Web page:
Pentagon to probe 2019 Syria strike after reports of dozens of civilian casualties
Defense Secretary Lloyd Austin has ordered a new investigation into a 2019 U.S. airstrike that killed around 80 people, including dozens of women and children in Syria, the New York Times reports.
Why it matters: The move comes after the Times reported this month that the Pentagon attempted to keep the strike and casualties under wraps, failing to investigate the decision behind it even after questions were raised internally.
- A legal officer alerted the military that the bombing was a possible war crime, but defense officials took steps to conceal the strike and its impact. An inquiry by the Defense Department's inspector general ended with a stalled report that did not make note of the strike, the Times found.
Details: The new probe will examine civilian casualties, review the documentation and reporting process for such strikes and look into whether anyone should be held accountable for the deaths.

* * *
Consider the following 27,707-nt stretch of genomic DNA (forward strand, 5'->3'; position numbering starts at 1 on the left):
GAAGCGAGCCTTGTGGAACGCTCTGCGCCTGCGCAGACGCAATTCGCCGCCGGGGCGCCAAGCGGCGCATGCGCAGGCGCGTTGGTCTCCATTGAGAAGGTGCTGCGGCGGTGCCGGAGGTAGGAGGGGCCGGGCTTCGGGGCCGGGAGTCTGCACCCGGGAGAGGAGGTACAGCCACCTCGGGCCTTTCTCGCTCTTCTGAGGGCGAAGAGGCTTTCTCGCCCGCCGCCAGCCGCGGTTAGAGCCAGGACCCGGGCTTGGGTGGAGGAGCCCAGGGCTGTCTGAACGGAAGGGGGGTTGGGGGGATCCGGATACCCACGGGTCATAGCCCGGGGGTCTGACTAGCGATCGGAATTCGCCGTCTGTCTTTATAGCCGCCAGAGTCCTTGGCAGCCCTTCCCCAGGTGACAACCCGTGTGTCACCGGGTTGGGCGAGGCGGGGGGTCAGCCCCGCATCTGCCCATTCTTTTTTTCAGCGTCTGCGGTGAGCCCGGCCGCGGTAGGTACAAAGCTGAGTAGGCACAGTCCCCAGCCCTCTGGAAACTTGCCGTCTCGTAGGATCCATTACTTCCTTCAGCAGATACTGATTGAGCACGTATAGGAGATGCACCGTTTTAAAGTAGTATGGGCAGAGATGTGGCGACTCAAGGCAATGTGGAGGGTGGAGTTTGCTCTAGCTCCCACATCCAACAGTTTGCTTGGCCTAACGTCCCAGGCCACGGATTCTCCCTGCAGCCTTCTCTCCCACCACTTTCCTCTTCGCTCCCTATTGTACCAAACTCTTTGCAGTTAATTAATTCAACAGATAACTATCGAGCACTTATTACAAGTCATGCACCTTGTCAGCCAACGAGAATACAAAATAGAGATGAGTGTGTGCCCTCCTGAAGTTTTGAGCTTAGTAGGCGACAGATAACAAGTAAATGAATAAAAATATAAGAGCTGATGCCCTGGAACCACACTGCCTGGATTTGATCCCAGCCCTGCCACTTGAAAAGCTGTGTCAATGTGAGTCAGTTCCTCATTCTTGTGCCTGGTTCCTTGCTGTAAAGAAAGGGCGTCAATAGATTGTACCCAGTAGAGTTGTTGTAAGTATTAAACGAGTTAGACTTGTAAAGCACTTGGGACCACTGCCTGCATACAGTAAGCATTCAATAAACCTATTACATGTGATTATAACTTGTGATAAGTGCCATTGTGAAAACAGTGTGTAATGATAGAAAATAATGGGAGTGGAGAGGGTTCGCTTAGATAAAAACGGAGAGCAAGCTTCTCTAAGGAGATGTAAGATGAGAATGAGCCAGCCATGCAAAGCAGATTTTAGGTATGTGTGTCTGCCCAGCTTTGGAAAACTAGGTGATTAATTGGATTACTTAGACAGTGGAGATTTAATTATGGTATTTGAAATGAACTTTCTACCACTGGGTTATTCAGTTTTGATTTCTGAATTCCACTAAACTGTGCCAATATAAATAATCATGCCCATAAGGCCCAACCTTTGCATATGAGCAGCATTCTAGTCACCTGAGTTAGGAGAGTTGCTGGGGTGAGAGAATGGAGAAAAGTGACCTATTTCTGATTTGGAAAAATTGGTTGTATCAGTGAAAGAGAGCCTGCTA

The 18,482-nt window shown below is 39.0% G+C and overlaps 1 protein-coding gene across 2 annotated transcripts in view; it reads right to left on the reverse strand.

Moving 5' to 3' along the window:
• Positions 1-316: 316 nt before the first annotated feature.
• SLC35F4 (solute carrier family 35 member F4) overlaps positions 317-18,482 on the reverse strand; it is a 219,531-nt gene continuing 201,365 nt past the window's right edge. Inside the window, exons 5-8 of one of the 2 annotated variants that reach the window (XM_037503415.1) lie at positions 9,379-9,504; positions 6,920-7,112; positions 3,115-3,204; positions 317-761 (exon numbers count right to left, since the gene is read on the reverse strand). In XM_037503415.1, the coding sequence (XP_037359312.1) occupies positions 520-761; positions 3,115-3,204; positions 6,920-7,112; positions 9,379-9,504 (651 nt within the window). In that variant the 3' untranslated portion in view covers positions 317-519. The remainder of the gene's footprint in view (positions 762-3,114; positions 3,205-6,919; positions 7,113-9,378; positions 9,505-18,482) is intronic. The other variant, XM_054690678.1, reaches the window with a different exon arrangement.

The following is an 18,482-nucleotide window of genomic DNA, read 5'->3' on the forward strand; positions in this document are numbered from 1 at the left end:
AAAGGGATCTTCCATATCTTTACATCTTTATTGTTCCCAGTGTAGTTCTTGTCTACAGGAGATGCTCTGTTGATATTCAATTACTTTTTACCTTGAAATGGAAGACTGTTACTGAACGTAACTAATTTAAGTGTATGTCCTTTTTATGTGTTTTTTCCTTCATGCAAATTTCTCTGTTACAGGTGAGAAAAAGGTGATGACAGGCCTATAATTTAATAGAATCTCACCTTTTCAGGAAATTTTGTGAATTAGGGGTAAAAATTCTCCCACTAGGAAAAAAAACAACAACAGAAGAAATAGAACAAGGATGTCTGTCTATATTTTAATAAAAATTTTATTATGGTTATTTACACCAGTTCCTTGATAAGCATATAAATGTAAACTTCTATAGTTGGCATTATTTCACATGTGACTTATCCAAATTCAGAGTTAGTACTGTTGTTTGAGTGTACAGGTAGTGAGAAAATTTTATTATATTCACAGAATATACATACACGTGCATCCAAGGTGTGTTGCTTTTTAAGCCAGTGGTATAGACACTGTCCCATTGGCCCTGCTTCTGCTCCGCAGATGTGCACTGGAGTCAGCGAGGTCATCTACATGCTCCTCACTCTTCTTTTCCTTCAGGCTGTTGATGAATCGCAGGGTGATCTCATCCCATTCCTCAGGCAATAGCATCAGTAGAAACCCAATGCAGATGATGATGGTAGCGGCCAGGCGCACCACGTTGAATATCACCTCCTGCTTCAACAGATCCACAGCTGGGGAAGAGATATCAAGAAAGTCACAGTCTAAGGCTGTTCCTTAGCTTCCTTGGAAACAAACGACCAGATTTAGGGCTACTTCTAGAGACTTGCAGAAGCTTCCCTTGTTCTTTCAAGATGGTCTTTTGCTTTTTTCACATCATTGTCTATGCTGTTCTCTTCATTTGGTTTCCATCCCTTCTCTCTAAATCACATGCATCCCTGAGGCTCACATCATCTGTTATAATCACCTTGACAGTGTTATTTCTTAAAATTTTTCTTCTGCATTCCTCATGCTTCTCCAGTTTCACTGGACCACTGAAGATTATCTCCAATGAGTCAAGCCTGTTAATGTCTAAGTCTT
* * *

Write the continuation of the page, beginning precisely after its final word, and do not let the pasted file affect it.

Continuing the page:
- It will also determine whether the strike violated the laws of war.
- Gen. Michael X. Garrett, who leads the Army's Forces Command and was not involved in the decision to launch the strike, will be in charge of the investigation. He will have 90 days to complete the inquiry.
- It's unclear why Austin waited until now to order the investigation. The Pentagon and Department of Defense did not immediately return Axios' request for comment.
Worth noting: The House and Senate Armed Services Committees have also said they are investigating the strike, per the Times.